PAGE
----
The main idea behind an active work environment is to avoid sitting for prolonged periods of time.  Therefore, if you sit at a desk for the majority of the day, there are many exercises that you can do to disrupt your time sitting.

 

There are many ways to avoid sitting all day such as using a stand up desk like the Standee Classic or simply getting out of your chair and doing a few exercises.  If you are creative, the office provides a perfect place to get in a quick workout.

 

There are multiple office exercises that you can find with a simple Google search, but which ones make the most sense? Here are 10 of my favorites:

 

1. Tricep Desk Dips

Place your butt on the edge of your desk, and then place your palms on the edge of the desk on either side of you. Keeping your feet together, bend at the elbows and slide forward off the desk and dip down a few inches, and then push back up. Dip to where your elbows are bent at 90 degrees. Do this 20 times. For a variation, put your feet on a chair.

 

http://www.forbes.com/pictures/efkk45efdje/tricep-desk-dips-2/

 

2. Carpal Tunnel Reliever 

You shouldn’t suffer from carpal tunnel syndrome if you do this exercise daily. Stand at your desk, and with arms straight, place your palms on the desk with your fingers pointed toward you. Lower your body slowly until you feel the stretch. Do for 15 seconds. Repeat as needed through the day.

 

http://www.forbes.com/pictures/efkk45efdje/carpal-tunnel-reliever-2/

 

3. Water Bottle Workouts

As most offices don’t have workout equipment, a full water bottle can work as the perfect light dumbbell.

 

Sit tall with abs pulled in. Hold water bottle in right hand and curl it up towards your shoulder. Repeat 15 times. Change arms.

 

You can also use your water bottle to do front arm raises and overhead presses.

Hold your water bottle in right hand. Bend elbow. Extend arm overhead. Repeat on other side.

 

Water bottle twists are a great way to work your waistline.

Hold water bottle at chest level. Twist to the right as far as you can. Twist back to center. Twist to the left. Repeat 10 times. 

http://health.howstuffworks.com/wellness/diet-fitness/exercise-at-work/10-office-exercises-you-can-do-secretly.htm#page=7

 

 

4. The Wall (Street) Sit

Wall sits are great for building strength and endurance. Standing with your back against the wall, bend the knees and slide your back down the wall until your thighs are parallel to the floor. Sit and hold for 30-60 second.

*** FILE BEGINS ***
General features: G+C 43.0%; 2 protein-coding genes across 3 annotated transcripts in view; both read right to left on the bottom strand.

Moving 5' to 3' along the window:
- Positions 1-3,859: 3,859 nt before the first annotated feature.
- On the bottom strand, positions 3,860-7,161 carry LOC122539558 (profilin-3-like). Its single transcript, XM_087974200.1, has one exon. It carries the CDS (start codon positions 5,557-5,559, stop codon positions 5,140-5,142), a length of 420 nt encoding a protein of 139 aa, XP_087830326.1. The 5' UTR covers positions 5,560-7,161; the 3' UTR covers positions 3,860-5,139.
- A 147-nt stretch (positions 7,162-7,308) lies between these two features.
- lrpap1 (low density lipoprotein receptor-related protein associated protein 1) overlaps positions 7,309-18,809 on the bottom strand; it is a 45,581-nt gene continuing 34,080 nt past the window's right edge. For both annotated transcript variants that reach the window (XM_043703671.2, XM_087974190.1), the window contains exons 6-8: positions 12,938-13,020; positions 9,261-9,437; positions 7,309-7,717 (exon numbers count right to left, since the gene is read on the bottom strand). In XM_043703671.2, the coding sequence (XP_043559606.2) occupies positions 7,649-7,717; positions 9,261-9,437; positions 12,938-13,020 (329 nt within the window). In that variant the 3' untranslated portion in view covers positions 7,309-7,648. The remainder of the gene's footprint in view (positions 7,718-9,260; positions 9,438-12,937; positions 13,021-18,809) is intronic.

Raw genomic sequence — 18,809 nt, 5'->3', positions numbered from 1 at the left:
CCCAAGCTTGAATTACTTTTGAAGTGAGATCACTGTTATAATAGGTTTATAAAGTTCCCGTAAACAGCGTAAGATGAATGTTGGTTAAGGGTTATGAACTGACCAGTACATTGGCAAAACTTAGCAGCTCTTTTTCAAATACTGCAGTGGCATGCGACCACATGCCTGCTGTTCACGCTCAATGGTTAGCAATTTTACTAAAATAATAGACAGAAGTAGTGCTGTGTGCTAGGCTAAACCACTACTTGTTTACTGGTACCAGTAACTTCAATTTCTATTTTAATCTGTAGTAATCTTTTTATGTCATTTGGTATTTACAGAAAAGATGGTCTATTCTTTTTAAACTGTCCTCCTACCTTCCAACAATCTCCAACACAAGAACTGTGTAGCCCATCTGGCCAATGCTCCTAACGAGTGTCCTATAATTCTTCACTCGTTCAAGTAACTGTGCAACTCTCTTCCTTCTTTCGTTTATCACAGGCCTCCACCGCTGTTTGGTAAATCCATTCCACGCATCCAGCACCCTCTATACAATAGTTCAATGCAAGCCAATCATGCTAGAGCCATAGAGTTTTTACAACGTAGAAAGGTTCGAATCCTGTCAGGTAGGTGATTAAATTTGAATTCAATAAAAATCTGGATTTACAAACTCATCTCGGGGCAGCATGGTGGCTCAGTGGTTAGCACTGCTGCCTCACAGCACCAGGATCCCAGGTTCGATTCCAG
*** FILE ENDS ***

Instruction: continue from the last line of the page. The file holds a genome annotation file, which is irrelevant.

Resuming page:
http://greatist.com/fitness/deskercise-33-ways-exercise-work

 

5. The Seated Leg Raiser

This incognito stretch will allow you to get in a good stretch without having all your co-workers notice. While seated, straighten one or both legs and hold in place for five or more seconds. Then lower your leg(s) back to the ground without letting your feet touch the floor. Repeat (alternating legs if raising them separately) for 15 reps. You can also put a purse or briefcase strap over your ankle for added weight, or for more of an abs workout, add a crunch.

 

http://greatist.com/fitness/deskercise-33-ways-exercise-work

 

6. The Knuckle Sandwich

For a great arm workout, try shadow boxing. Stand (if you can) and throw out a few jabs, hooks, and uppercuts in rapid succession. Continue for a minute or longer to blow off steam and tone the arms, chest, and core.

 

http://greatist.com/fitness/deskercise-33-ways-exercise-work

 

7. The Hulk

Walk in place and lean forward. With your elbows bent and fists together in front, move your arms like wings. Try to touch your shoulder blades together. 20 reps.

 

http://www.washingtonpost.com/wp-srv/special/health/workout-at-work/

 

8. Walking

Lap your block or a floor of your office. Try for a pace of 100 steps per minute, which is an easy pace to maintain around the office.  Walk for 10 min.

 

http://www.washingtonpost.com/wp-srv/special/health/workout-at-work/

 

9. Take the Stairs. While You're At It, Run Up Them

Instead of using the elevator to move between floors, take the stairs. Start off walking, but work your way up to a full out sprint. This is a great way to get an intense leg workout while at the office.

 

http://www.artofmanliness.com/2012/07/24/desk-jockey-workout/

 

10. Get a Standing Desk

One of the best things you can do to combat the health risk from sitting is to get a standing desk. The negative health effects on your weight and health, including hip and back stiffness and pain, that come from sitting down all day will disappear. You can even lean against your standing desk while you are working and do simple calf stretches.

 

http://www.artofmanliness.com/2012/07/24/desk-jockey-workout/